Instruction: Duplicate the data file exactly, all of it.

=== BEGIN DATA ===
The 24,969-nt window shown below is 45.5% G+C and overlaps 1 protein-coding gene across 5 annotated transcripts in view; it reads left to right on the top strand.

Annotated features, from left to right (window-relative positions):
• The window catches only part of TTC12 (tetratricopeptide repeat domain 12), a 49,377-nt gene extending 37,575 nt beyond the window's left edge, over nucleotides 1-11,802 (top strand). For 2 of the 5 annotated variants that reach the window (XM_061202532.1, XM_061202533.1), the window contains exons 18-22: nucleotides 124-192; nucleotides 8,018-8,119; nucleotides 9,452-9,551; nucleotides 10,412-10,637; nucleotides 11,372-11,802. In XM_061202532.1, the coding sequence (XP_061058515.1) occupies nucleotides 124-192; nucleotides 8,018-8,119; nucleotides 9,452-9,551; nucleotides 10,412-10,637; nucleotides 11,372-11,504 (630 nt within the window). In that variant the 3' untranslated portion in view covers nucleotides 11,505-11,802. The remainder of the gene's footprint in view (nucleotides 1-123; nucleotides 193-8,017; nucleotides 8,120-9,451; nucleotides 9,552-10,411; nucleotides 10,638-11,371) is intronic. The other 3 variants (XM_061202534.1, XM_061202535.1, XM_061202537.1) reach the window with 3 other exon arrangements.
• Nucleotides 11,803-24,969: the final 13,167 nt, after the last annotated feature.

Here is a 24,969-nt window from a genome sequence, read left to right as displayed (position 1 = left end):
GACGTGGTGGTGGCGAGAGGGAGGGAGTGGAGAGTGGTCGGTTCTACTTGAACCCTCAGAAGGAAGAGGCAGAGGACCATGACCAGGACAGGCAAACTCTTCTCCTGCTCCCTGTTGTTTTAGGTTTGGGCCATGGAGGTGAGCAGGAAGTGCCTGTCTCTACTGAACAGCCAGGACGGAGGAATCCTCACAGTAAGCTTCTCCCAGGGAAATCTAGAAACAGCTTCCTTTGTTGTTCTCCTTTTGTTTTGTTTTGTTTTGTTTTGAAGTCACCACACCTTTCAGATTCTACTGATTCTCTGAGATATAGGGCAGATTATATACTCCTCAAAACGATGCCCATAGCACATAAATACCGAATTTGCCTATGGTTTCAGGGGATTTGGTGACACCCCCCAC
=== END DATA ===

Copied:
The 24,969-nt window shown below is 45.5% G+C and overlaps 1 protein-coding gene across 5 annotated transcripts in view; it reads left to right on the top strand.

Annotated features, from left to right (window-relative positions):
• The window catches only part of TTC12 (tetratricopeptide repeat domain 12), a 49,377-nt gene extending 37,575 nt beyond the window's left edge, over nucleotides 1-11,802 (top strand). For 2 of the 5 annotated variants that reach the window (XM_061202532.1, XM_061202533.1), the window contains exons 18-22: nucleotides 124-192; nucleotides 8,018-8,119; nucleotides 9,452-9,551; nucleotides 10,412-10,637; nucleotides 11,372-11,802. In XM_061202532.1, the coding sequence (XP_061058515.1) occupies nucleotides 124-192; nucleotides 8,018-8,119; nucleotides 9,452-9,551; nucleotides 10,412-10,637; nucleotides 11,372-11,504 (630 nt within the window). In that variant the 3' untranslated portion in view covers nucleotides 11,505-11,802. The remainder of the gene's footprint in view (nucleotides 1-123; nucleotides 193-8,017; nucleotides 8,120-9,451; nucleotides 9,552-10,411; nucleotides 10,638-11,371) is intronic. The other 3 variants (XM_061202534.1, XM_061202535.1, XM_061202537.1) reach the window with 3 other exon arrangements.
• Nucleotides 11,803-24,969: the final 13,167 nt, after the last annotated feature.

Here is a 24,969-nt window from a genome sequence, read left to right as displayed (position 1 = left end):
GACGTGGTGGTGGCGAGAGGGAGGGAGTGGAGAGTGGTCGGTTCTACTTGAACCCTCAGAAGGAAGAGGCAGAGGACCATGACCAGGACAGGCAAACTCTTCTCCTGCTCCCTGTTGTTTTAGGTTTGGGCCATGGAGGTGAGCAGGAAGTGCCTGTCTCTACTGAACAGCCAGGACGGAGGAATCCTCACAGTAAGCTTCTCCCAGGGAAATCTAGAAACAGCTTCCTTTGTTGTTCTCCTTTTGTTTTGTTTTGTTTTGTTTTGAAGTCACCACACCTTTCAGATTCTACTGATTCTCTGAGATATAGGGCAGATTATATACTCCTCAAAACGATGCCCATAGCACATAAATACCGAATTTGCCTATGGTTTCAGGGGATTTGGTGACACCCCCCAC